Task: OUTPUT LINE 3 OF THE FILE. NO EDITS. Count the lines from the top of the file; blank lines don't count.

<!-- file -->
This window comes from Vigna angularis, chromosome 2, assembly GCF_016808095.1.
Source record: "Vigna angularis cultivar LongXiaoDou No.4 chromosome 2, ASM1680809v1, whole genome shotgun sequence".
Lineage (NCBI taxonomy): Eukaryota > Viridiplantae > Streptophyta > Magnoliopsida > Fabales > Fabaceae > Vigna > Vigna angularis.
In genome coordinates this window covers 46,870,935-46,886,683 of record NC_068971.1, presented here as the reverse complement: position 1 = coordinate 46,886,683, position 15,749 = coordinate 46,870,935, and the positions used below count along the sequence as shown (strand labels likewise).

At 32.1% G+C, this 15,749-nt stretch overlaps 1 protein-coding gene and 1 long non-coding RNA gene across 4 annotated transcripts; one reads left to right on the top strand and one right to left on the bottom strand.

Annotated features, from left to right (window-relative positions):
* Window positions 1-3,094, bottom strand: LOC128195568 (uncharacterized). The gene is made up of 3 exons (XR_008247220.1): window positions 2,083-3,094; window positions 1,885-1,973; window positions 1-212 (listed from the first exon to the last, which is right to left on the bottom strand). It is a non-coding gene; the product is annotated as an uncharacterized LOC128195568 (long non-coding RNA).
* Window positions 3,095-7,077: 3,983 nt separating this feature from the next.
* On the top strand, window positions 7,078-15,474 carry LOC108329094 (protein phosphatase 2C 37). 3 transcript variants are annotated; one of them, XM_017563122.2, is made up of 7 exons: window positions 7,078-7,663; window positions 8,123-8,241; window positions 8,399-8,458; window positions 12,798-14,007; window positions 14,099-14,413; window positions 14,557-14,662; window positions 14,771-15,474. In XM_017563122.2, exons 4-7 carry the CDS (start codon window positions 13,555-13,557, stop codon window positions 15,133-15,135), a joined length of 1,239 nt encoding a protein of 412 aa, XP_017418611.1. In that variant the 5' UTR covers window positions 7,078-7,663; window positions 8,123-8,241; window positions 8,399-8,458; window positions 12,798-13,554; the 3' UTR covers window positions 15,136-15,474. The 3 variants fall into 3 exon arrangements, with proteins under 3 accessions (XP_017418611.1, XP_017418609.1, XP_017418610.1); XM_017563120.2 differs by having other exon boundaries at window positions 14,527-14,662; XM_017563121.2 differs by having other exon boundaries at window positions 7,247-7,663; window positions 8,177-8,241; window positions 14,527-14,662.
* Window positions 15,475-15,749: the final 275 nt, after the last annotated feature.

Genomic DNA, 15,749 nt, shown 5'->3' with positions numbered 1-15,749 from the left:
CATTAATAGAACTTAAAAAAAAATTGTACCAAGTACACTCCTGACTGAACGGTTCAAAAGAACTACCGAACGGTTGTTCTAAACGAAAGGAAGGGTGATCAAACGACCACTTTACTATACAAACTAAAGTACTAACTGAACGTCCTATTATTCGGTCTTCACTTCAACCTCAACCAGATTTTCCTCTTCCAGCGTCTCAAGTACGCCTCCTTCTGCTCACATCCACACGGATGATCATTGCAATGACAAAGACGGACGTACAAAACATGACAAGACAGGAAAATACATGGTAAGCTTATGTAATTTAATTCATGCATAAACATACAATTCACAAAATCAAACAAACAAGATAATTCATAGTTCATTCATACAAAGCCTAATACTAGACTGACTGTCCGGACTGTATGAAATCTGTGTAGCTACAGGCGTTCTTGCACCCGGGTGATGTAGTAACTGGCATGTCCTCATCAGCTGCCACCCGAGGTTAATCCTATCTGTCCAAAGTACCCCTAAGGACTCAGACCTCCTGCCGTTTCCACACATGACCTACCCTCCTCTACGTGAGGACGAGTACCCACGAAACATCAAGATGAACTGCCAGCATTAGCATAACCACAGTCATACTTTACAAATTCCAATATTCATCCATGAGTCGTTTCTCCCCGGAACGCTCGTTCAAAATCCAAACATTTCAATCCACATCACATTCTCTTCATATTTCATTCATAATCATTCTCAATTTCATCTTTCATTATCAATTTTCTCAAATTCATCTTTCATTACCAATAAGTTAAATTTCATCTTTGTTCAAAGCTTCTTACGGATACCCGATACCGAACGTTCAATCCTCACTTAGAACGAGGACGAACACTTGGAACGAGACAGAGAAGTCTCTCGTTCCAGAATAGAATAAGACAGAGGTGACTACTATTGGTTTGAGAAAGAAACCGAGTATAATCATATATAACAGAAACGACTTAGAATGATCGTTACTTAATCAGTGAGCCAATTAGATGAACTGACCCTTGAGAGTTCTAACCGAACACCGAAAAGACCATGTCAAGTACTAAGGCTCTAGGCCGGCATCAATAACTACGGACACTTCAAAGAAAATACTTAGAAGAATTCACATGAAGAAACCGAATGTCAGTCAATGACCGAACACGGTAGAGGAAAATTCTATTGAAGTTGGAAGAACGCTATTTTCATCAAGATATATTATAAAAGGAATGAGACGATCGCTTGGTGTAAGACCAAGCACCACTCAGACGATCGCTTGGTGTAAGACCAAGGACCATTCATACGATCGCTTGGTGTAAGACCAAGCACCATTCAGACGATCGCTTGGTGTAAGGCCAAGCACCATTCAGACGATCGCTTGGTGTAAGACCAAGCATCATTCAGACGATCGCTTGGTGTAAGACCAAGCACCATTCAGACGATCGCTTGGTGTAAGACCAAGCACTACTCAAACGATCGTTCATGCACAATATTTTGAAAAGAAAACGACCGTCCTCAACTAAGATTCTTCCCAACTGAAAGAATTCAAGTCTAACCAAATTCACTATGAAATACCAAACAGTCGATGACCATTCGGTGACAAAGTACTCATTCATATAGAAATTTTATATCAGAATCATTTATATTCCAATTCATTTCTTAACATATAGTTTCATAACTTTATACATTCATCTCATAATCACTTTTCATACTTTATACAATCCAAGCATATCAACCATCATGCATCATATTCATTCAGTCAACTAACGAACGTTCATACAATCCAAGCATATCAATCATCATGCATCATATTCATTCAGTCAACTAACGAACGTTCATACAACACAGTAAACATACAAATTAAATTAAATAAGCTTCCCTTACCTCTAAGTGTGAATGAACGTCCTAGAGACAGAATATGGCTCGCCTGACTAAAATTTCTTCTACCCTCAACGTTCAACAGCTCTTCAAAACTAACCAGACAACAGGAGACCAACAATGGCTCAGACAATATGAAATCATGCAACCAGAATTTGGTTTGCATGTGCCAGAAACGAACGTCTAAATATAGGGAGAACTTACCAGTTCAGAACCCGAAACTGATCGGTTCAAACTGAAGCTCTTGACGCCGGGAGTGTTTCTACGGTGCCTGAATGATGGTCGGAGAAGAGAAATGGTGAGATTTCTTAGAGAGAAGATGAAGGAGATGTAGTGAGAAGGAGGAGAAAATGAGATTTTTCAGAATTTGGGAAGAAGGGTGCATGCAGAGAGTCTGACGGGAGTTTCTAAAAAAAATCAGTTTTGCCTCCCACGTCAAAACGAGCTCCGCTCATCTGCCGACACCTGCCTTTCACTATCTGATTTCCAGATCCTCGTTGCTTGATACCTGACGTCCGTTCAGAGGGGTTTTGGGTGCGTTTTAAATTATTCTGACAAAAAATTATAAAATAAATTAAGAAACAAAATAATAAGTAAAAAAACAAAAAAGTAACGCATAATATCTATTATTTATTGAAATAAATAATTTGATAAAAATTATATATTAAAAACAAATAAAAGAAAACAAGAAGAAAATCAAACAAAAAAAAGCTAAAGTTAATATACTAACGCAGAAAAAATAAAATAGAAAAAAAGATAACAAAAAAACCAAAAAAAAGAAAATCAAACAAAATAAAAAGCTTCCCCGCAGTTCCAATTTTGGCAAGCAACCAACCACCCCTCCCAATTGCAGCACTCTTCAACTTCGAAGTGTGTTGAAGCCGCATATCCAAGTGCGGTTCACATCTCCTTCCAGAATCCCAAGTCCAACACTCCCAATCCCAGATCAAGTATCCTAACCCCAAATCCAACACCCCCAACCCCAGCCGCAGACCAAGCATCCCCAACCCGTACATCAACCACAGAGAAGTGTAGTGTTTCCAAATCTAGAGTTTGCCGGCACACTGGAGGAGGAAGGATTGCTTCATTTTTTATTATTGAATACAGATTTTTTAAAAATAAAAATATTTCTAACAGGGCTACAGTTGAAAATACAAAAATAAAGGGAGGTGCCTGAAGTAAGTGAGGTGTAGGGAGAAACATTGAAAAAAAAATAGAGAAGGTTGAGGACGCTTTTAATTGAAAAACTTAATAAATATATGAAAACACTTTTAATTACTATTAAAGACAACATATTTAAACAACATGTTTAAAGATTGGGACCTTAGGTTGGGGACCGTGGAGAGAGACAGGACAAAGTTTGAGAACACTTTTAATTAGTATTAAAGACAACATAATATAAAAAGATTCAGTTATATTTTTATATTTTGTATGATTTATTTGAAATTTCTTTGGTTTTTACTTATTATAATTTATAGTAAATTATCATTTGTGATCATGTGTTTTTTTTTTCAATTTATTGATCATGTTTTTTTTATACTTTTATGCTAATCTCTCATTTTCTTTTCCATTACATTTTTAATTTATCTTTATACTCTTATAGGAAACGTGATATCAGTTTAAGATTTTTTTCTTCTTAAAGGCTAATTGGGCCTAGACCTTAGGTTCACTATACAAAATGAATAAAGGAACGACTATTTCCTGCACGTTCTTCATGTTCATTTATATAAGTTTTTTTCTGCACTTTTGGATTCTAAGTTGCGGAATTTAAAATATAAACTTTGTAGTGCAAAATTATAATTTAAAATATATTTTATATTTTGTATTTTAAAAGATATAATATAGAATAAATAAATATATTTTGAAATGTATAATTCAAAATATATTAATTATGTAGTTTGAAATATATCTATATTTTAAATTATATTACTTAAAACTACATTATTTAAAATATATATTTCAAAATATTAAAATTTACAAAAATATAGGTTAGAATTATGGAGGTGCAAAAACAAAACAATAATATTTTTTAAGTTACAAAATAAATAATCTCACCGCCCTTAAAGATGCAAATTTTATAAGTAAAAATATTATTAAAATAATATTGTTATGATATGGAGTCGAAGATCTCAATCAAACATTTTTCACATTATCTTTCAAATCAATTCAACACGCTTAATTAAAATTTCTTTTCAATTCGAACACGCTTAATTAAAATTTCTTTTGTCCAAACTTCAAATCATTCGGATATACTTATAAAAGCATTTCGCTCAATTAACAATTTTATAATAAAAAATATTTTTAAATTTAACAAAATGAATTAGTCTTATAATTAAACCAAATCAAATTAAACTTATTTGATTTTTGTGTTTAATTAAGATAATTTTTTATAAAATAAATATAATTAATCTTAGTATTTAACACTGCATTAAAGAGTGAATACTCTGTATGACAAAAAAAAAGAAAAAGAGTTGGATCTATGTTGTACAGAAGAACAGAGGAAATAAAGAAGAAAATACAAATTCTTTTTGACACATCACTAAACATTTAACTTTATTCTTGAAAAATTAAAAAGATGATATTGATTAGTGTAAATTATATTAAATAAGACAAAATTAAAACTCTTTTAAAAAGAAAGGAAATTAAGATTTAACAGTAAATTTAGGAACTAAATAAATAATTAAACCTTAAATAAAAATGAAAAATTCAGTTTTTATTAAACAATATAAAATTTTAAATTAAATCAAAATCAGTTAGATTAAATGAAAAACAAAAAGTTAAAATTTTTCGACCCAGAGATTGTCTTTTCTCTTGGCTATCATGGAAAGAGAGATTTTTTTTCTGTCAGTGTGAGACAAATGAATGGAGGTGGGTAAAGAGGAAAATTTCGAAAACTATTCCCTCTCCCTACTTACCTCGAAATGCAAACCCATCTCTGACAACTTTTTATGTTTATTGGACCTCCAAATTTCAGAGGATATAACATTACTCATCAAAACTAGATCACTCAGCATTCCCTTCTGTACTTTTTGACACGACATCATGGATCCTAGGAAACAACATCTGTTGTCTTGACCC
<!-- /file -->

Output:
Lineage (NCBI taxonomy): Eukaryota > Viridiplantae > Streptophyta > Magnoliopsida > Fabales > Fabaceae > Vigna > Vigna angularis.